German cabinet says Bundesrat will play no part in nuclear extension decision
The German cabinet on Tuesday put a stop to rumours that the country's upper house, the Bundesrat, will have to approve life extensions of the 17 nuclear power plants, saying the deal does not change the states' workload.
"Amendments to the nuclear energy law are only subject to Bundesrat's authorisation if a task of essentially different meaning and scope is created for the federal states," the government said in a statement.
The cabinet said a mere quantitative increase in task load - such as longer operating lives of nuclear power plants - does not need to be approved as the original task has not been altered by the decision.
Although the German government approved the nuclear life extension when it came to power in September last year (see EDEM 28 September 2009), a regional election in May left the coalition without a firm grip on the Bundesrat and critics of nuclear power were quick to point out that the deal might be off (see EDEM 10 May 2010).
This decision is part of a wide array of new energy proposals that form the country's energy concept with the controversial life-span extension of the country's nuclear plants, and the much-debated levies that utilities will have to pay in return, attracting most of the attention.
In the document approved by Merkel's cabinet on Tuesday, ministers confirmed that nuclear power plants built before 1980 can operate eight years longer than planned, while newer plants will operate up to 14 years longer. That would mean the last nuclear reactor would go offline sometime in the 2030s.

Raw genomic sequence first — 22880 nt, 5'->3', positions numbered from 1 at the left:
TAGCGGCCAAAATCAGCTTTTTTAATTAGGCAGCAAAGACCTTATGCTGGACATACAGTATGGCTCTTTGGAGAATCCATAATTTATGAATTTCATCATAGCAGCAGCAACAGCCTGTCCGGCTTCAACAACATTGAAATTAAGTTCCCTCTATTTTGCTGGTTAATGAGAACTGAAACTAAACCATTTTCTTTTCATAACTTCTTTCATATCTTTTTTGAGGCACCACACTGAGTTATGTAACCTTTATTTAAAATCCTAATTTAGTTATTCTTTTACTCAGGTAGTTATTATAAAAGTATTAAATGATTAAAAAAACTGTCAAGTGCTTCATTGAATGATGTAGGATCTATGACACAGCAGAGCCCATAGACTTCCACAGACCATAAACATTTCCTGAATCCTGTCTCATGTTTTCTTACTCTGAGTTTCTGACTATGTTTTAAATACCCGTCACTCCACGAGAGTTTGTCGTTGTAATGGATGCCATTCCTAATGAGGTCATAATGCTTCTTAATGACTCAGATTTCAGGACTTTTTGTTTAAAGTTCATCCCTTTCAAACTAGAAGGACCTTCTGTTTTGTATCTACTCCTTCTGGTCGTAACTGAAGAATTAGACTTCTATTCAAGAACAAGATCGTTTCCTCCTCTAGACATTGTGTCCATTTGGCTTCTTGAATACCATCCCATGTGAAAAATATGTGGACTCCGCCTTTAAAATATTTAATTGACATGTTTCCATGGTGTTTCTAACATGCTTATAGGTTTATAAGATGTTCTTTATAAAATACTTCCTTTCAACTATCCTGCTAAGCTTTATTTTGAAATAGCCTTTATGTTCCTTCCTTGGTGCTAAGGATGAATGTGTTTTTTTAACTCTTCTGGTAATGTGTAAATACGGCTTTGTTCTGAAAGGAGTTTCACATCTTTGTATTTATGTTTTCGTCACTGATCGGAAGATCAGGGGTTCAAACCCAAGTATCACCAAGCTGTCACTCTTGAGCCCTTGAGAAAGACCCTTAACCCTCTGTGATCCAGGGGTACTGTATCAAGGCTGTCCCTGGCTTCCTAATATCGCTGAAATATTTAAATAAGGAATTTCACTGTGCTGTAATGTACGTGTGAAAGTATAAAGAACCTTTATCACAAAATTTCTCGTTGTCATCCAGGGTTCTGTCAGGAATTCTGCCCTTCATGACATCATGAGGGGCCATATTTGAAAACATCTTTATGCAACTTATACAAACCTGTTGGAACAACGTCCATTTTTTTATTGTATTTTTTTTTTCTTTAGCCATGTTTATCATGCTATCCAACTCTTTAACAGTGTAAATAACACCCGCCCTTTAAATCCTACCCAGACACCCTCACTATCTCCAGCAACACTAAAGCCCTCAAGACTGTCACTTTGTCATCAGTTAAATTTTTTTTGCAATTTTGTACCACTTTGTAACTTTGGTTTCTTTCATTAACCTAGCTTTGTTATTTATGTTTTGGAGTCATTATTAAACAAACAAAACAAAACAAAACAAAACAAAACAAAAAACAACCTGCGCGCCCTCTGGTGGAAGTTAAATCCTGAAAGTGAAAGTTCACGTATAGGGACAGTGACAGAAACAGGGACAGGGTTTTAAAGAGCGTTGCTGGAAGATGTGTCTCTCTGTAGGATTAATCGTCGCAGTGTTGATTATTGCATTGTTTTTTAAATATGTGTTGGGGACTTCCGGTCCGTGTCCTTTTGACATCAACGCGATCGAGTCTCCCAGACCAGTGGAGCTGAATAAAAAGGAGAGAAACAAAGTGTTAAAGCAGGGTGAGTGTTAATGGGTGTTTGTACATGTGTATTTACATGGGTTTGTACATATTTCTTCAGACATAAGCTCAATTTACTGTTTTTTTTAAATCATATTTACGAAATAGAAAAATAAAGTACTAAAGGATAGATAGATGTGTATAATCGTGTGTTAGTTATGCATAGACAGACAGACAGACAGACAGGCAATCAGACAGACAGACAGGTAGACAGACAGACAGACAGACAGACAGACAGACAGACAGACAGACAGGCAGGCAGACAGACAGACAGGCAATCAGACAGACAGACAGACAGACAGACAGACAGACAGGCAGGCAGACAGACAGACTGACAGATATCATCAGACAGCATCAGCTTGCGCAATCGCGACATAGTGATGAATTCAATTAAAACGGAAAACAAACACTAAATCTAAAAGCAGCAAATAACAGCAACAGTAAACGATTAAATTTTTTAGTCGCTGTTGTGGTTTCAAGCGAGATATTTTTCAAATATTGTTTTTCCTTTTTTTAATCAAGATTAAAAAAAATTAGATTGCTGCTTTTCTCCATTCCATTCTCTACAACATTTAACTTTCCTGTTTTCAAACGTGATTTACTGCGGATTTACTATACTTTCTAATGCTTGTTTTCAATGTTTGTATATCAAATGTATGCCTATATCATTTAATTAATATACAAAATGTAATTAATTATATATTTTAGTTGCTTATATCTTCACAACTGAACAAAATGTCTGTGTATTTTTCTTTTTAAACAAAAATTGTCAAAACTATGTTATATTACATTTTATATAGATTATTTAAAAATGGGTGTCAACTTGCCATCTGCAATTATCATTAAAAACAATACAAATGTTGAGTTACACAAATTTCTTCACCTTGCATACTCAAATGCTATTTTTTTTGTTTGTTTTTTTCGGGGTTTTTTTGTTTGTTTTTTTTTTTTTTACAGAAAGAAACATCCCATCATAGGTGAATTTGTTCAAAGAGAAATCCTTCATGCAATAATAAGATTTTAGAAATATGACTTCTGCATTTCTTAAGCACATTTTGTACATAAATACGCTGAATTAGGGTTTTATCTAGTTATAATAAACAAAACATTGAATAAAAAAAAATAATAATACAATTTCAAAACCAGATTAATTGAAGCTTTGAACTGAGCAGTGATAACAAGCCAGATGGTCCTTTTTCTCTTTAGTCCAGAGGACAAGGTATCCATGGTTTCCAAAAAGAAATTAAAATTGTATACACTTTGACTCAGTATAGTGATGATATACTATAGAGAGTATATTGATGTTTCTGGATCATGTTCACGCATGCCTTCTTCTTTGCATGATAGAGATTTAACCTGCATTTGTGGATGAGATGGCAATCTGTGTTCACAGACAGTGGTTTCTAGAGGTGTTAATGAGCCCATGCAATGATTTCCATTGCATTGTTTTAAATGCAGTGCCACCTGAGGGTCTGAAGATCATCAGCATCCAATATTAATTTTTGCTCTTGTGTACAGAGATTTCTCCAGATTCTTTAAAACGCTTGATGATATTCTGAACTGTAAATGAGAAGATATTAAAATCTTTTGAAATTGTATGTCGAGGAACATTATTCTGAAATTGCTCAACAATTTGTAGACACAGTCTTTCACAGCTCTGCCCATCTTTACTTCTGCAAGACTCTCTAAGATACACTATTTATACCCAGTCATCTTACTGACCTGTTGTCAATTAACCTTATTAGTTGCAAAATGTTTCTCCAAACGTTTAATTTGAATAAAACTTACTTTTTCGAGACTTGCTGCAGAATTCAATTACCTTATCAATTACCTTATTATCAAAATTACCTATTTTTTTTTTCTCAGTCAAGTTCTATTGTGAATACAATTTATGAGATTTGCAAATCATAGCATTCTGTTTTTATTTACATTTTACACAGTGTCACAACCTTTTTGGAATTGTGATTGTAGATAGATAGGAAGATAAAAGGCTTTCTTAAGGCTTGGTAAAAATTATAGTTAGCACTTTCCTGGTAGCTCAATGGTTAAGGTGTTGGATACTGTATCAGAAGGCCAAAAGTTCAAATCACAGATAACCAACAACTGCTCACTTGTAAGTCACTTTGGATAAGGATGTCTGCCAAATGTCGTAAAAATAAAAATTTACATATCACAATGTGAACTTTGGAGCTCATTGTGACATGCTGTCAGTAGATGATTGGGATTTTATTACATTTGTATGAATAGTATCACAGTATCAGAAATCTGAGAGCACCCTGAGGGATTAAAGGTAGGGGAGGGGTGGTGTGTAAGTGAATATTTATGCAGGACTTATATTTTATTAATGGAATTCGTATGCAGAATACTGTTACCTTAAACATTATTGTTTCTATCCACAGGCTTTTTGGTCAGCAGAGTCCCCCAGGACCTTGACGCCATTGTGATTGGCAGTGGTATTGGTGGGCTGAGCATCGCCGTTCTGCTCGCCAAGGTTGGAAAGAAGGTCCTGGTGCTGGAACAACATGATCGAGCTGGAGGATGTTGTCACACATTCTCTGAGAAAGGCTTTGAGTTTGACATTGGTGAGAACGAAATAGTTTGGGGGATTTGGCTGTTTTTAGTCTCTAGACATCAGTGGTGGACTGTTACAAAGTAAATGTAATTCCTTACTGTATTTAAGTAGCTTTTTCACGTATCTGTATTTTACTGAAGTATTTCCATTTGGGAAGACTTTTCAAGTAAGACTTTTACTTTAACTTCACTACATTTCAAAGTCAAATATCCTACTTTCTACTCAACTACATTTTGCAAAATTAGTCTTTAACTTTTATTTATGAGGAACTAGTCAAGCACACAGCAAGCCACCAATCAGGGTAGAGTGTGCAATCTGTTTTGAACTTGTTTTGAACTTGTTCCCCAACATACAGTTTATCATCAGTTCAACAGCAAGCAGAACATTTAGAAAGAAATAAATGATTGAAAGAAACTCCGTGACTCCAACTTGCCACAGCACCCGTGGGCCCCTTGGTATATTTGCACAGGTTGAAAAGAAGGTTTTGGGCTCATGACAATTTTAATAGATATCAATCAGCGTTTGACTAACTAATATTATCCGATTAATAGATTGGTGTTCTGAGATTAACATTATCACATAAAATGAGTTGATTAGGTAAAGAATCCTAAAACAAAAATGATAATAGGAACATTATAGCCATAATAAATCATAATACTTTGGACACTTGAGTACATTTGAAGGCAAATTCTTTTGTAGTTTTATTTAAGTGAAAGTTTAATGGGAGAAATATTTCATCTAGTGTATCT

In return, the government stated that nuclear power plant operators - E.ON , RWE , EnBW and Vattenfall - will be obliged to invest in heightened security systems at their plants as well as pay some 60% of the revenues created by longer life-spans to the government.
This means utilities will pay €2.3bn/year by 2016 in the form of a nuclear fuels tax, which will be used to cover some of the country's deficit, while an additional €1.4bn will be paid into a government renewables fund through to 2016.
As of 2017, the nuclear tax will no longer be in effect, but utilities will pay a charge of €9.00/MWh as compensation for profits made by the nuclear life extensions, the government said.
Erasing carbon footprints
The government's energy strategy also includes targets for drawing more power from renewable energy and cutting carbon emissions by 80% by 2050 - already outlined in the first draft of the energy concept (see EDEM 8 September 2010) - as well as renovating power grids and improving efficiency by 2050.
Today's approval is the last step before the parliamentary debate on the energy concept begins on Friday with German nuclear operators welcoming the concept and municipalities condemning it.
"The energy plan outlines a step-by-step transition from today's mainly fossil-fuelled energy supply to a low-carbon future, based mainly on renewables. This is extremely ambitious," said Johannes Teyssen, chairman of the board of management of E.ON in a statement, while EnBW said particular attention must now be paid to the country's grid system.
In contrast, the German federal association for new energy operators, BNE, said the concept has cemented the dominant position of the four major power utilities: "A paragraph on the strengthening of the competition added to the energy concept in the last-minute is just a fig leaf", the association said in a statement. MU
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